Wednesday, March 2, 2011

More Banjo, Less Frost? More Frost, Less Banjo?

A happy Wednesday, all.  I’m checking in with an introspective post today—perhaps the new month, with its promise of eventual spring weather after a long & difficult winter has put me in this mood.  But however that may be, introspective is the note for the day.

When Robert Frost’s Banjo started out in August of 2008, the blog really was “A miscellany like Grandma’s attic in Taunton, MA or Mission Street's Thrift Town in San Francisco or a Council, ID yard sale in cloudy mid April or a celestial roadmap no one folded—you take your pick.”  I found it no problem to write about some arcane Borgesian theory of time on one day & about some diner in Vermont I used to frequent the next.  Music & poetry (the banjo & the Robert Frost, so to speak) wove amidst these other flights of fancy—& actually, for the first several months there was very little original poetry or music on the blog.

As time passed, I began to post more original poetry: both poems I’d written in San Francisco in the 90s & also poems that I’d begun writing since undergoing a sort of “poetic renaissance” in 2008, prior to the blog’s inception.  I was gratified by the way commenters/followers/subscribers responded to the poems & eventually ended up self-publishing books of poems from both those time periods, as well as a book of poems from my graduate school days in the 80s in Virginia. 

But at the same time, my life as a musician was undergoing some profound changes.  Eberle & I had performed together since the late 90s, either as members of larger ensembles or as a duo.  In 2008, she decided that she had to scale back on performing & I was left figuring out where that left me.  Throughout the whole time, I’d thought of myself as a good solid backing musician but not someone who performed out front, let alone solo.  However, I made a virtue of necessity & found a way to do that, & as I did, I began sharing more of my own music on the blog.  Once again, I was gratified by the response & the interest people showed—& I must say, by their generosity, especially in the case of some of the earlier efforts.

But it strikes me that lately there has been a lot of “banjo” in proportion to the amount of “Frost”—a lot more music than poetry in this space, & very few of the side excursions that once were standard fare.  I’m not sure what to think about this—subscribers continue to increase at a steady rate, & the blog gets a nice amount of traffic, & most importantly, I enjoy the cyber company of the regular (& irregular) commenters, tho I do miss some of the "old familiar faces."  It is also true that I feel quite disconnected from my poetic self these days, really more disconnected than at any previous time in the past few years.  I’ve always been a writer who composed from what can only be called “inspiration”—I know this concept is the bane of many writers who rightly see what they do as work & a discipline.  It’s really not that I’m a completely undisciplined fellow myself: I’m very disciplined & conscientious about music, & I put in a lot of practice hours, & focused practice too.  But I’m not that way with poetry.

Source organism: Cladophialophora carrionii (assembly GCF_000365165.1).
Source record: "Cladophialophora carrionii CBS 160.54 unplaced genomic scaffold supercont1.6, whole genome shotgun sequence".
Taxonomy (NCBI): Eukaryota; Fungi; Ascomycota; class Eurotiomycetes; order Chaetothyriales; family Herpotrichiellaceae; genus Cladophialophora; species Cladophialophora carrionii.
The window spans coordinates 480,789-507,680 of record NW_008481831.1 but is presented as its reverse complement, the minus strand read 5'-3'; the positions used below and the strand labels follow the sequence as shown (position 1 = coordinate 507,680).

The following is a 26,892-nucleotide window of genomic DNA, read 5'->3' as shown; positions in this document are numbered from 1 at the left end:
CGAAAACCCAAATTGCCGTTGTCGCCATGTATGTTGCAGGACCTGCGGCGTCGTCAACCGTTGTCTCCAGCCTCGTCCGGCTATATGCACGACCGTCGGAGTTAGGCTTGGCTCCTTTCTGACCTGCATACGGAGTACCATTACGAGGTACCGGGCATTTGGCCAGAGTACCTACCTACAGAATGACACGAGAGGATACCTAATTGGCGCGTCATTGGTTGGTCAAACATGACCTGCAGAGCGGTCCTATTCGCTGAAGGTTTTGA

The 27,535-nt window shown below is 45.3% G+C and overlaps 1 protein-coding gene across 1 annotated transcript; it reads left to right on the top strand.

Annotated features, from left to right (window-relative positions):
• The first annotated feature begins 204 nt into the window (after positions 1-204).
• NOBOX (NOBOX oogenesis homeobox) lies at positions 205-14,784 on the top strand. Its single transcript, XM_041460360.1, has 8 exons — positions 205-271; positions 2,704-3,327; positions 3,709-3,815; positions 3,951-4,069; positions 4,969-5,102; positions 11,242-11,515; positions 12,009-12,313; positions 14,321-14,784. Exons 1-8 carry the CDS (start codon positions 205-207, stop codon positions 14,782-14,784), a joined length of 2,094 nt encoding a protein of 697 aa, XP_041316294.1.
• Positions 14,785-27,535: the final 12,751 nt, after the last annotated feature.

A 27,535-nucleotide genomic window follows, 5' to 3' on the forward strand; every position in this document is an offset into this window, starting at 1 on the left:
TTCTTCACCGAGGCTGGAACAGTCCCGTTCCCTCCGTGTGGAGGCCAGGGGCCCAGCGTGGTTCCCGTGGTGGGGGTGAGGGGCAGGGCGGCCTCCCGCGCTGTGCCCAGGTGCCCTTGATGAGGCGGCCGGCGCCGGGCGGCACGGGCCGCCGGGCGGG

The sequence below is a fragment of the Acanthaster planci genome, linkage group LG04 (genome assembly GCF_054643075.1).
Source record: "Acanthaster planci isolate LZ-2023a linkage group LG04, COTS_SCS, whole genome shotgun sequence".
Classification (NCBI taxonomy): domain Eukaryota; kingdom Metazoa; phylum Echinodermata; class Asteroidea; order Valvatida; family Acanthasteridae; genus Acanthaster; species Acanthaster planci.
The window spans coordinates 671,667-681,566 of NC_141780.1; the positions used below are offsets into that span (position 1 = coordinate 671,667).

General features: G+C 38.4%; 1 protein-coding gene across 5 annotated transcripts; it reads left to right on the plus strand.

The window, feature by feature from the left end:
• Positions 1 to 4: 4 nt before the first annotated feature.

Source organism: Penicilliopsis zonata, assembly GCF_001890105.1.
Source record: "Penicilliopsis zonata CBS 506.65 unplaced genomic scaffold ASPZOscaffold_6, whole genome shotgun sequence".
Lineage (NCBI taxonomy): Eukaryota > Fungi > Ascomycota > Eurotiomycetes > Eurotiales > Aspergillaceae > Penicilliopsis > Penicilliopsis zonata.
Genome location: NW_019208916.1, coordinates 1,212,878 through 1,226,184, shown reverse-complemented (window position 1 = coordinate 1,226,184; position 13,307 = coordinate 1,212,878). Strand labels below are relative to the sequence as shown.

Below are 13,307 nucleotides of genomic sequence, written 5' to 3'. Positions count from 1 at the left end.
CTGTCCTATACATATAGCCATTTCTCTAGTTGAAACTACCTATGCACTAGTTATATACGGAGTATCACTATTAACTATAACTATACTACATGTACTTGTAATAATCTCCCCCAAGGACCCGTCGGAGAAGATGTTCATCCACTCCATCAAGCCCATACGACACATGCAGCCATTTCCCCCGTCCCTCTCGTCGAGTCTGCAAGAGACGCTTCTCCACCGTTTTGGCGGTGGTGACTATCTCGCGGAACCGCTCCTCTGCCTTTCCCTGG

When I was young, it was somewhat of a moot point about inspiration versus discipline because while I still wasn’t disciplined in my practice of writing, I ended up writing a good amount of poetry anyway, & it was the poetry I “wanted” to write.  Speaking for myself, I’ve never been happy with writing poetry to “keep my hand in,” as it were, tho I acknowledge that this is certainly a legitimate enterprise.  

Now you may be interested to know that I wouldn't argue with anyone who said I'm a better poet than I am a musician; I think you could make that case.  On the other hand, I make a significant portion of my income from music when you consider teaching as well as performance, & in that sense it's more "my life" at this point.  As far as profiles of other musicians go, they are some of the perenially popular posts on the blog.

So—understanding that all things are in flux & constantly subject to change, I ask you, dear readers: do you like the more music-focused blog?  Do you miss the poetry?  Do you miss the other features that old time readers at least will recall?  Do you feel there’s too much banjo in proportion to Frost & frivolity?  I can’t promise wholesale changes, because I’ve let the blog go whither it will over time, but I am curious to know.

Thus ends the introspection.  Have a great Wednesday & please tune in for Writers Talk with New York-based freelance journalist Lana Bortolot tomorrow!


  1. I like where you take us, wherever that is on a given day.

  2. I have to admit that it's more the music that draws me here; I pretty much have a deaf ear for poetry. But this blog is one of ther places I make sure to read every day.

  3. John, I love this blog. Thanks to the balance of topics and the great writing, it is one of my favorite places on the internet.